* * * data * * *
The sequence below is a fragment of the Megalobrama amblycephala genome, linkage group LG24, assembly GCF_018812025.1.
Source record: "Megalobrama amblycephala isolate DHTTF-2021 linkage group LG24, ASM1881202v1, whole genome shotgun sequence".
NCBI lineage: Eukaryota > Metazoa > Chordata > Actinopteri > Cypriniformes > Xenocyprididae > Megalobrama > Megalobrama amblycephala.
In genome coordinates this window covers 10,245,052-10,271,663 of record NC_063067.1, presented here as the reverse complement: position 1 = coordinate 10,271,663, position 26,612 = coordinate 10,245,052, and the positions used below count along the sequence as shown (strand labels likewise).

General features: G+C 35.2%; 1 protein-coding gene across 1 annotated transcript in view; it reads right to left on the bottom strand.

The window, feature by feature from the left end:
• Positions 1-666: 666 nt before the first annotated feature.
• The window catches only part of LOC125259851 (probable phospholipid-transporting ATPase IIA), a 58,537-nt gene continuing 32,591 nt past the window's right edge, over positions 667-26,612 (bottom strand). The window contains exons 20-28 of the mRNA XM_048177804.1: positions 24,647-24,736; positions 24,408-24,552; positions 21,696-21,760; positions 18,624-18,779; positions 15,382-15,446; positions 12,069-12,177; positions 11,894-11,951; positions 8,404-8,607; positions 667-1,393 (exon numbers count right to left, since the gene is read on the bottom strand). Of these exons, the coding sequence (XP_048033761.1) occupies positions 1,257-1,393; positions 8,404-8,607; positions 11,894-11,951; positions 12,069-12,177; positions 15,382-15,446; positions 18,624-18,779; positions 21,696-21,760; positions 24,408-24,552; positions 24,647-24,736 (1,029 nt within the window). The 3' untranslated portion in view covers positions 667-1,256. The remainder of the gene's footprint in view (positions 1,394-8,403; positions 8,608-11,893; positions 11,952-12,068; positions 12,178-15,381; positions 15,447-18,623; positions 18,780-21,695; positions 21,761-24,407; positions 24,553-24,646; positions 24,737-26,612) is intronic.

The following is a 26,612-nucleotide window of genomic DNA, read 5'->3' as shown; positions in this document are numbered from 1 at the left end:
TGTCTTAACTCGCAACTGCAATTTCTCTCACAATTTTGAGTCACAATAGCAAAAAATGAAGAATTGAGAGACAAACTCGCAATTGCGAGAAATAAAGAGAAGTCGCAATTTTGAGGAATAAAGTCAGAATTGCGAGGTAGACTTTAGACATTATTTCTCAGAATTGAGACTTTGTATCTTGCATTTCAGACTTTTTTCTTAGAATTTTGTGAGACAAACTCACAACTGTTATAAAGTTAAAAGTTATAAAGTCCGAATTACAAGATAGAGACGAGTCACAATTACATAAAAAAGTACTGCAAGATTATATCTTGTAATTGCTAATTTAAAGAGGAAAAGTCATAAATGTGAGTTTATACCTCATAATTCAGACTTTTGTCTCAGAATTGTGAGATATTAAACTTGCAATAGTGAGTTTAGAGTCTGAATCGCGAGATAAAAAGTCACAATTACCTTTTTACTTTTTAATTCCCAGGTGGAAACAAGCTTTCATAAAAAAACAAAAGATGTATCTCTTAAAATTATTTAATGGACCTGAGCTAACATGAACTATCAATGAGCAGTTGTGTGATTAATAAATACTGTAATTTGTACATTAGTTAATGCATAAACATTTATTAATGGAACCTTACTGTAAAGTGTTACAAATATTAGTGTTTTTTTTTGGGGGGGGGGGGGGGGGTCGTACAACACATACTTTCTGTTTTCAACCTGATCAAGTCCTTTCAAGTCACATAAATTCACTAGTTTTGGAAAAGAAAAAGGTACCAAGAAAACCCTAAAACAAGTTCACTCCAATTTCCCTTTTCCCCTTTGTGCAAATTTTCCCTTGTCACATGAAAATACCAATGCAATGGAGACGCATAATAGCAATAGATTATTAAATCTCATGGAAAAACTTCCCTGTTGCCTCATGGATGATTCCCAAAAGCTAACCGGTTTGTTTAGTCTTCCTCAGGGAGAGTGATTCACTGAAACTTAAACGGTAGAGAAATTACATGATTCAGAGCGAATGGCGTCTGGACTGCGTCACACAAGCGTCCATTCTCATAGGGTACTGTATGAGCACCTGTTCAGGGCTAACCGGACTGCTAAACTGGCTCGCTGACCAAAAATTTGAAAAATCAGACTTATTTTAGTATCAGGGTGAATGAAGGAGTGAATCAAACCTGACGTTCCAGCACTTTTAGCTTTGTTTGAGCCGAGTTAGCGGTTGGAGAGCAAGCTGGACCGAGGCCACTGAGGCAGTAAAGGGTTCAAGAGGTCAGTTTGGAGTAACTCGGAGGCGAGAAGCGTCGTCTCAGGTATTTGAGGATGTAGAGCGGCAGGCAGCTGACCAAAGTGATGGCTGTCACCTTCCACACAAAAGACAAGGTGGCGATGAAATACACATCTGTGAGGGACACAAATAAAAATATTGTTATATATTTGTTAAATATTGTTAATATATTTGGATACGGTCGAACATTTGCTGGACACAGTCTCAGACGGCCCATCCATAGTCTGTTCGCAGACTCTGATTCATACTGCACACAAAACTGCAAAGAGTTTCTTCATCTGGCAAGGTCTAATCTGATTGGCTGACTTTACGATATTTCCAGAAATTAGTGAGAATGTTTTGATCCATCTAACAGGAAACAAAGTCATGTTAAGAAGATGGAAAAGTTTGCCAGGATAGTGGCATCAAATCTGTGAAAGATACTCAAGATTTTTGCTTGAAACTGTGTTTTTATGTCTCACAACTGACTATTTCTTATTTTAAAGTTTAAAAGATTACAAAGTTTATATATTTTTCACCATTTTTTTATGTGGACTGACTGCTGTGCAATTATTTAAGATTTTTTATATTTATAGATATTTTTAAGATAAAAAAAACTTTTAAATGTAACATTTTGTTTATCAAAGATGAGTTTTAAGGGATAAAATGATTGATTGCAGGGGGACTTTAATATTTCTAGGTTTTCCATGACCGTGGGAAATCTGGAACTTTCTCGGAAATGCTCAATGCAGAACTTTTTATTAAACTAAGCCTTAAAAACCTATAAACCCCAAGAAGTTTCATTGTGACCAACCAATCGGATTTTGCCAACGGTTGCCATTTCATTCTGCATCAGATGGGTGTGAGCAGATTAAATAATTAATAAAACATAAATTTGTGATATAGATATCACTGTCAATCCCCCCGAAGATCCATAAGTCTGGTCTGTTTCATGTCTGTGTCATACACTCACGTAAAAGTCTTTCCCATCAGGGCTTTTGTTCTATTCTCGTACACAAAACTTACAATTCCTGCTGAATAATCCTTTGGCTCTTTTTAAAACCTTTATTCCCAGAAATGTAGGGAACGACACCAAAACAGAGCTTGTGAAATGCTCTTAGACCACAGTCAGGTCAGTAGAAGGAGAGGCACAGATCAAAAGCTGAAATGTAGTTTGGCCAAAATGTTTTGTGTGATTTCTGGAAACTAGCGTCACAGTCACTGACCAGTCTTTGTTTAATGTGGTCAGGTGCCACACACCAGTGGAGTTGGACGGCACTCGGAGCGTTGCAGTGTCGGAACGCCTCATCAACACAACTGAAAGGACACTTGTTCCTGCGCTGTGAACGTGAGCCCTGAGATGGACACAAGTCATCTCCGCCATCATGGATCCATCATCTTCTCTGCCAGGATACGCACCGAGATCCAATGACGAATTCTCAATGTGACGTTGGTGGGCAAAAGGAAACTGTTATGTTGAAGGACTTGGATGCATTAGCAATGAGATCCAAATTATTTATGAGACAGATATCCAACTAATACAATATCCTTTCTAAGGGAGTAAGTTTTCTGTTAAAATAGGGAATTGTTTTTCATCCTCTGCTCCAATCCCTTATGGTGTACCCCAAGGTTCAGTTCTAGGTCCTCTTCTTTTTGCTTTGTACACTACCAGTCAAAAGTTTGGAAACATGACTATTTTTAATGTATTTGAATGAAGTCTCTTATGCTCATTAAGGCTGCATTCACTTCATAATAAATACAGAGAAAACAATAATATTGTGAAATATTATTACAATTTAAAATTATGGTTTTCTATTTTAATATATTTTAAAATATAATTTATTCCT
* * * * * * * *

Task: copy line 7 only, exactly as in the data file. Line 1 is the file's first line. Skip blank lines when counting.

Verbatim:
• Positions 1-666: 666 nt before the first annotated feature.